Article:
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Saturday was my 41st birthday. Somehow my spin class instructor talked a few of us into signing up for our rec center’s annual sprint triathlon, the I Can Tri Challenge. It’s a great sprint triathlon for beginners because it’s a smaller tri with a very supportive, friendly atmosphere. Granted, there are plenty of seasoned racers (more so this year than years past), but it’s not nearly as intimidating as other triathlons and doesn’t require a wetsuit…always a bonus.
Have you tried peeling off a wetsuit in under 30 seconds? I dare you to try it.
My first triathlon was five years ago and was followed by three more that summer. (You can read about my transition from marathon to triathlon here.) The next year I did only one, and while I participated in a couple bike rides (Goldilocks, Little Red), that was my last triathlon until this summer.
Yes, I trained but not nearly as consistently as 2010. Isn’t it funny how life—and your priorities—change over time? Five years ago, nothing would get in the way of my workouts. This year, if I had a better offer, you better believe I didn’t get in a run that day.
So I set my expectations low (or so I thought) telling myself all that mattered was crossing the finish line.
Because really, that’s all that matters.
And cross the finish line I did. Five minutes slower than five years ago. And 40 seconds behind the third-place finisher in my age group.
Apparently I’m still fairly competitive and expected similar results to 2010…you know, when I’d already completed three triathlons and was 36. Of course I shouldn’t have expected that, but I still beat myself up about all the little failures during that 1:17.01 minute race: my slow T1 (first transition) and then my slower swim, slower bike and slower run. Family and friends, doing what family and friends do best, told me to knock it off because, HELLO, I’d competed in—and finished—a triathlon. On my 41st birthday.
Yet here it is two days later and I’m just barely getting over the disappointment. That means I spent two days not fully celebrating the accomplishment, not appreciating the fact I was 41 with a healthy, strong body and definitely not seeing the big picture. The one where I swam 400 meters, biked 9 miles and ran 3 miles.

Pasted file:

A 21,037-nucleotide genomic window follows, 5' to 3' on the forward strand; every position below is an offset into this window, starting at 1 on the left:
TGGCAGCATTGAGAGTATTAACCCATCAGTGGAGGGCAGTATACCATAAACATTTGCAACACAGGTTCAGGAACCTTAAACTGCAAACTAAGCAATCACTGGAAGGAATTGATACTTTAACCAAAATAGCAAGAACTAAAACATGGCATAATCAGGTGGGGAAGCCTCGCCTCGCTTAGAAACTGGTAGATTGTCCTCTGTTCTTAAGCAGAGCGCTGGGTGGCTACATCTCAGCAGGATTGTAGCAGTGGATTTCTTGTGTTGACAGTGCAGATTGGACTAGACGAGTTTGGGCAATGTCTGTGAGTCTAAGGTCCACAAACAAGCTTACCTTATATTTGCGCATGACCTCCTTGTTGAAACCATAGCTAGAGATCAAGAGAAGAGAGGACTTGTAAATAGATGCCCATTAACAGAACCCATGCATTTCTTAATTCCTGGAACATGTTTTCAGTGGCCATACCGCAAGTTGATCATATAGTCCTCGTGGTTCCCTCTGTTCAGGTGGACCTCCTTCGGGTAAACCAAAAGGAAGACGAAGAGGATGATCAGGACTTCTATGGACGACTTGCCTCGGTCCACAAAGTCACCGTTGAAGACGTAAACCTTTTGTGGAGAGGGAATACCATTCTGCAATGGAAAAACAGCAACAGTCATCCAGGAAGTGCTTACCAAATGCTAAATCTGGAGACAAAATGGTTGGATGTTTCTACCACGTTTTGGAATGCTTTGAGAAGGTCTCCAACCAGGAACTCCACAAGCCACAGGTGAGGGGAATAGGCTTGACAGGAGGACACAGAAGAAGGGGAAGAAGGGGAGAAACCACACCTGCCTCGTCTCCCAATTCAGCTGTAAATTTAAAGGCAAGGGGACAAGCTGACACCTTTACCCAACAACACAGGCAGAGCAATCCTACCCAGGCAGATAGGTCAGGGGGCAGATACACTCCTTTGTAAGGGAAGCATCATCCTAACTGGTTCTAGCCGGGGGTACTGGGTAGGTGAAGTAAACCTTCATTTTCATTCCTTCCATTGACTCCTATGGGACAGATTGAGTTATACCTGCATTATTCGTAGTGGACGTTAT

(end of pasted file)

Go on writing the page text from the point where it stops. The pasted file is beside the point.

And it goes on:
And that’s the lesson I apparently still need to learn. How many times have I failed to truly celebrate an accomplishment because all I see are tiny failures along the way? Sure, I crossed the figurative finish line, but I should have crossed it sooner. And in first place. With a shiny gold medal. Friends and family are cheering because, DUDE, an accomplishment! But don’t they know my swim was lame, my transitions messy and my running shoes slow?
No. They don’t know, and even if they did, they wouldn’t care because they see the big picture. The one where I did something pretty amazing. The one where I crossed the finish line. WITH MY KIDS.
They could care less about my time or my place because those things don’t matter, not in the grand scheme of things.
If I ever fail to fully celebrate an accomplishment, I’m going to remember the woman in my spin class who competed in the I Can Tri Challenge. It was her first triathlon and she was terrified. She was still on her run when I passed her in my minivan headed home. I cheered her on knowing it didn’t matter if she came in first or last because she was going to cross that finish line having accomplished something amazing.
I saw her in spin class yesterday and she was still on a high—a high I should have been riding all weekend.
Let’s hope I’ve learned my lesson because I’m not sure I’m up for another triathlon to prove it.
If you’re thinking of “tri-ing,” here is some of my favorite gear:
- Speedo Vanquisher 2.0 mirrored swim goggles (I’m on my third pair because I keep loosing them but I love them!)
- TYR silicone swim cap (yep, I’m a California girl at heart but any silicone swim cap will work)
- Pearl iZUMi women’s all-road cycling shoe (they have a bit of traction so you can easily walk in them during transitions; yes, it’s scary to have clip-ins but once you get used to them you’ll never go back)
- Schwinn adult Thrasher helmet (a basic, affordable helmet that works really well)
- Pearl iZUMi cycling gloves (not a necessity but they do help on colder days and longer training rides)
I have a favorite running shoe but because everyone’s build is so different, I recommend going to a running store and getting fitted for running shoes. You—and your knees and your hips—won’t regret it.
I wear a tri tank and shorts that go from pool to bike to run but a tri suit isn’t necessary. Many people wear a swimsuit and throw on a shirt and shorts for the ride. Also, you don’t need a super fancy bike to participate in a sprint triathlon. I’ve seen mountain bikes and 20-year-old bikes. A road bike is easier but if you’re not ready for the investment, don’t make it! If you are, visit a local bike shop. Not only are you supporting local business but those guys totally know their stuff. Nathan bought mine at Salt Cycles (happy Mother’s Day to me!); I still adore my powder blue 2010 GT Series 4.
If you’re thinking of getting into triathlons but have questions, feel free to leave them inthe comments below and I’ll do my best to answer them. I may not do a ton of tris but I have learned a thing or two (other than celebrating the finish).
Feel free to “like” is this REALLY my life? on Facebook. It won’t always earn you an extra entry in a giveaway but it will give you warm fuzzies.